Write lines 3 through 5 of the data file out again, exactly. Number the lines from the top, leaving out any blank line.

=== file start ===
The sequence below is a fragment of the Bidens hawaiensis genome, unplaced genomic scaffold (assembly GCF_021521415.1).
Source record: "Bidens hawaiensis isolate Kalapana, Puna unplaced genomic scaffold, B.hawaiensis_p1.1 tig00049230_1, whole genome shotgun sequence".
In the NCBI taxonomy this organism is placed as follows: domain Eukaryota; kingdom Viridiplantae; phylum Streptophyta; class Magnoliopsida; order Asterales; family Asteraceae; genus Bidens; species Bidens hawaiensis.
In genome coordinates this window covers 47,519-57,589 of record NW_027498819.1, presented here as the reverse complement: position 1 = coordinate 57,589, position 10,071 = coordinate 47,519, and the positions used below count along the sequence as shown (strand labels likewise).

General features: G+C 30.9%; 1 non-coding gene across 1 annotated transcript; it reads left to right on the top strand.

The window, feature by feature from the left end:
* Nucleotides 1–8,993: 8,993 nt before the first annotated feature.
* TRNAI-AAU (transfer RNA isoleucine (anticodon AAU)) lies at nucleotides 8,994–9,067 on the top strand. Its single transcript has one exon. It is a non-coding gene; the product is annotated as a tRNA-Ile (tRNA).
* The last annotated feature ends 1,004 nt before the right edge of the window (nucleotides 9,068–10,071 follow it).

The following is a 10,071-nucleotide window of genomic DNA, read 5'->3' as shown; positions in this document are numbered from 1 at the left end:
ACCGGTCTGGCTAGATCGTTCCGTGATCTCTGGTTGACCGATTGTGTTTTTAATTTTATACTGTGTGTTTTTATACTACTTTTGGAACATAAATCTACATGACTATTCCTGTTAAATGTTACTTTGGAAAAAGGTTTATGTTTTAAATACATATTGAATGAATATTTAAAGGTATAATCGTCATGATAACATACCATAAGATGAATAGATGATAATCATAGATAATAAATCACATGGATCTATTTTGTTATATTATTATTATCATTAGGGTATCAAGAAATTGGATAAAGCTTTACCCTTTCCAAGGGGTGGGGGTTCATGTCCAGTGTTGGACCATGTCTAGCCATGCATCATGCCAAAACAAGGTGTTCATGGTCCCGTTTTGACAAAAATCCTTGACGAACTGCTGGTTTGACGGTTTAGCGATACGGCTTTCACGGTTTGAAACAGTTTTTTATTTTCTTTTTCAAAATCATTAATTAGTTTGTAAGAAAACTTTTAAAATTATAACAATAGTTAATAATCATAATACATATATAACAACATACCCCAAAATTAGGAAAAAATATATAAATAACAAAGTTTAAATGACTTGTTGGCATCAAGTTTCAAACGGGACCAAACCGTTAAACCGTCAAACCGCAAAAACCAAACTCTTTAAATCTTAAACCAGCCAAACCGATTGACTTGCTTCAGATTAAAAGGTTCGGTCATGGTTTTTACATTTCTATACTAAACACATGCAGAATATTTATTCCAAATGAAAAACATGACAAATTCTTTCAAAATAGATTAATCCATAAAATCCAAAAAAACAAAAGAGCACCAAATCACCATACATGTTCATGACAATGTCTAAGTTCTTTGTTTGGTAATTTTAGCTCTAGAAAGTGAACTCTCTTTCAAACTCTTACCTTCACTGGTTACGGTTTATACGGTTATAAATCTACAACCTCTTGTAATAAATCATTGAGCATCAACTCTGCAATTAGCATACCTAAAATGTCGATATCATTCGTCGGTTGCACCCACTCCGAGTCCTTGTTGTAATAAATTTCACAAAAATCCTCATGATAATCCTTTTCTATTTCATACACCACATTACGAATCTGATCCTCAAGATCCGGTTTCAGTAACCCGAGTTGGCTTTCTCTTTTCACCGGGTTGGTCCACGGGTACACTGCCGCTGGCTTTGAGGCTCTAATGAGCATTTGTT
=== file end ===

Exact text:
In the NCBI taxonomy this organism is placed as follows: domain Eukaryota; kingdom Viridiplantae; phylum Streptophyta; class Magnoliopsida; order Asterales; family Asteraceae; genus Bidens; species Bidens hawaiensis.
In genome coordinates this window covers 47,519-57,589 of record NW_027498819.1, presented here as the reverse complement: position 1 = coordinate 57,589, position 10,071 = coordinate 47,519, and the positions used below count along the sequence as shown (strand labels likewise).

General features: G+C 30.9%; 1 non-coding gene across 1 annotated transcript; it reads left to right on the top strand.